Low-Skilled Immigration and the Labor Supply of Highly Skilled Women

American Economic Journal Applied Economics (Impact Factor: 2.76). 07/2011; 3(3):88-123. DOI: 10.1257/app.3.3.88
Source: RePEc


Low-skilled immigrants represent a significant fraction of employment in services that are close substitutes of household production. This paper studies whether the increased supply of low-skilled immigrants has led high-skilled women, who have the highest opportunity cost of time, to change their time-use decisions. Exploiting cross-city variation in immigrant concentration, we find that low-skilled immigration increases average hours of market work and the probability of working long hours of women at the top quartile of the wage distribution. Consistently, we find that women in this group decrease the time they spend in household work and increase expenditures on housekeeping services. (JEL J16, J22, J24, J61)

Download full-text


Available from: José Tessada, May 08, 2014
  • Source
    • "The large inflow of low-skilled Hispanic immigrants into the American labour market partly explains the strong expansion of low-end service jobs in the United States over the 1990s (Wright and Dwyer, 2003: 309). Without a growing pool of workers willing to fill these lowwage jobs, the wages of these jobs would have had to rise, these services would have become more expensive and these jobs would not have been created in the market, but been partly substituted by household production (Cortes and Tessada, 2011). In the period under study, a possible equivalent to Hispanic immigration in the United States was the strong surge in Polish and Baltic immigration to Britain in the early 2000s – a migratory flow which was much larger than in Germany or Denmark. "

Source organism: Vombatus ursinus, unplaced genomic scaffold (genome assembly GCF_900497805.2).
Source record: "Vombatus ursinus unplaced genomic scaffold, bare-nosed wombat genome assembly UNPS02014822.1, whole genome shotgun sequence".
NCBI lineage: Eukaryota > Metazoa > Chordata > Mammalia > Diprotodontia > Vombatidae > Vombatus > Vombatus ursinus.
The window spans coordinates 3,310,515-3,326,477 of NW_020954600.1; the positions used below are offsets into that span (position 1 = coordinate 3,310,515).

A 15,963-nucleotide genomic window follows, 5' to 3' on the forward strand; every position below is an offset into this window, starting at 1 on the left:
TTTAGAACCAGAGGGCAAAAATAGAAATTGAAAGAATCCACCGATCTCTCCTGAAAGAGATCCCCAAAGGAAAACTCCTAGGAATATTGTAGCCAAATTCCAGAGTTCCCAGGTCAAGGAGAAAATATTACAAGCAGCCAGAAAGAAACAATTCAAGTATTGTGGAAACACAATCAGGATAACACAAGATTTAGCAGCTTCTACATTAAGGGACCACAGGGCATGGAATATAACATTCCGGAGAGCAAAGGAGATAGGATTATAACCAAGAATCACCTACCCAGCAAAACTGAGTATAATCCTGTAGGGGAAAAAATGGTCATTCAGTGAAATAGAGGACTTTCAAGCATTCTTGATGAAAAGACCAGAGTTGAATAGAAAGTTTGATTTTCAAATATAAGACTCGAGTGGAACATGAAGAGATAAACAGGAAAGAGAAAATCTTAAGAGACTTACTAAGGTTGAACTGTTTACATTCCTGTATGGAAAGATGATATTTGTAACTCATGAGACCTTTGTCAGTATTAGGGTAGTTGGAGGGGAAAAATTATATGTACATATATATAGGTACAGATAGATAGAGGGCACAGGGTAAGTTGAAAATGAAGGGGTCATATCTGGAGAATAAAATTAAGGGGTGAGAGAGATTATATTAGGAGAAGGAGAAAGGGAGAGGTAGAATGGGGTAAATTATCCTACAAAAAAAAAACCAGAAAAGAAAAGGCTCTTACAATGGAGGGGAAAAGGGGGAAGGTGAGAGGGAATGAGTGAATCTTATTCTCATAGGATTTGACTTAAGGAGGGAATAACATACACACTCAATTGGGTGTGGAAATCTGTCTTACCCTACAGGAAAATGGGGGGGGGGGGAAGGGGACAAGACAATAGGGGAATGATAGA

[Show abstract] [Hide abstract]
    ABSTRACT: Welfare states are often reduced to their role as providers of social protection and redistribution. In 1990, Esping-Andersen argued that they also affect employment creation and the class structure. We analyse the stratification outcomes for three welfare regimes – Britain, Germany and Denmark – over the 1990s and 2000s. Based on individual-level surveys, we observe a disproportionate increase among professionals and managers, and a decline among production workers and clerks. The result is clear-cut occupational upgrading in Denmark and Germany. In Britain, high and low-end service jobs expanded, resulting in a polarized version of upgrading. Growth in low-end service jobs – and thus polarization – is no precondition for full employment. Both Britain and Denmark halved their low-educated unemployment rate between 1995 and 2008. Yet low-end service jobs expanded only in Britain, not in Denmark. The cause is the evolution of labour supply: rising educational attainment means that fewer low-educated workers look for low-skilled jobs.
    Journal of European Social Policy 02/2015; 25(1). DOI:10.1177/0958928714556972 · 1.40 Impact Factor
  • Source